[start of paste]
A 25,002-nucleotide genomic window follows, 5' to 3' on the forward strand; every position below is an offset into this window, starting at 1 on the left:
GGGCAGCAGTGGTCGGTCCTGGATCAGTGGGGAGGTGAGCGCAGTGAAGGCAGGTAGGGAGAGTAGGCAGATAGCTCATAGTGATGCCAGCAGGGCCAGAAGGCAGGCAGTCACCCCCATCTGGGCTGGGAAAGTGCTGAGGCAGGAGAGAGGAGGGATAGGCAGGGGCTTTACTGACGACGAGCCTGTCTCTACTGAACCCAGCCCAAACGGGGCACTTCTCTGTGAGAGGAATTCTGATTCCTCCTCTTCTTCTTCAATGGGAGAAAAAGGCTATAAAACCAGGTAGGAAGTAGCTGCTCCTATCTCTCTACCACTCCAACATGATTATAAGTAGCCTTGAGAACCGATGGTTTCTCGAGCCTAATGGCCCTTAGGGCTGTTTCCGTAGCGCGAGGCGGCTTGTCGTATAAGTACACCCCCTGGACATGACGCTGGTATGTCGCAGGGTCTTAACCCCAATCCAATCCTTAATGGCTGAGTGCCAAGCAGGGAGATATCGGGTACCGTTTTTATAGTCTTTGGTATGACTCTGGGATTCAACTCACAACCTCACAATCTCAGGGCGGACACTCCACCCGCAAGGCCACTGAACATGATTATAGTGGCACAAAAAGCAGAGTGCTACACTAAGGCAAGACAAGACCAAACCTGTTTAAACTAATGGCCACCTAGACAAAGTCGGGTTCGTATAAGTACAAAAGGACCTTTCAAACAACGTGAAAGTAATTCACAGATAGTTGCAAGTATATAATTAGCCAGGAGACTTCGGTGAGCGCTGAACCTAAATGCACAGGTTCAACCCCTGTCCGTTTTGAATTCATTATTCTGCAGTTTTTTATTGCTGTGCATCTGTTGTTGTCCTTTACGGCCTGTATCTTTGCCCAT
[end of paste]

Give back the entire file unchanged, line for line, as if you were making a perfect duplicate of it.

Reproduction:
A 25,002-nucleotide genomic window follows, 5' to 3' on the forward strand; every position below is an offset into this window, starting at 1 on the left:
GGGCAGCAGTGGTCGGTCCTGGATCAGTGGGGAGGTGAGCGCAGTGAAGGCAGGTAGGGAGAGTAGGCAGATAGCTCATAGTGATGCCAGCAGGGCCAGAAGGCAGGCAGTCACCCCCATCTGGGCTGGGAAAGTGCTGAGGCAGGAGAGAGGAGGGATAGGCAGGGGCTTTACTGACGACGAGCCTGTCTCTACTGAACCCAGCCCAAACGGGGCACTTCTCTGTGAGAGGAATTCTGATTCCTCCTCTTCTTCTTCAATGGGAGAAAAAGGCTATAAAACCAGGTAGGAAGTAGCTGCTCCTATCTCTCTACCACTCCAACATGATTATAAGTAGCCTTGAGAACCGATGGTTTCTCGAGCCTAATGGCCCTTAGGGCTGTTTCCGTAGCGCGAGGCGGCTTGTCGTATAAGTACACCCCCTGGACATGACGCTGGTATGTCGCAGGGTCTTAACCCCAATCCAATCCTTAATGGCTGAGTGCCAAGCAGGGAGATATCGGGTACCGTTTTTATAGTCTTTGGTATGACTCTGGGATTCAACTCACAACCTCACAATCTCAGGGCGGACACTCCACCCGCAAGGCCACTGAACATGATTATAGTGGCACAAAAAGCAGAGTGCTACACTAAGGCAAGACAAGACCAAACCTGTTTAAACTAATGGCCACCTAGACAAAGTCGGGTTCGTATAAGTACAAAAGGACCTTTCAAACAACGTGAAAGTAATTCACAGATAGTTGCAAGTATATAATTAGCCAGGAGACTTCGGTGAGCGCTGAACCTAAATGCACAGGTTCAACCCCTGTCCGTTTTGAATTCATTATTCTGCAGTTTTTTATTGCTGTGCATCTGTTGTTGTCCTTTACGGCCTGTATCTTTGCCCAT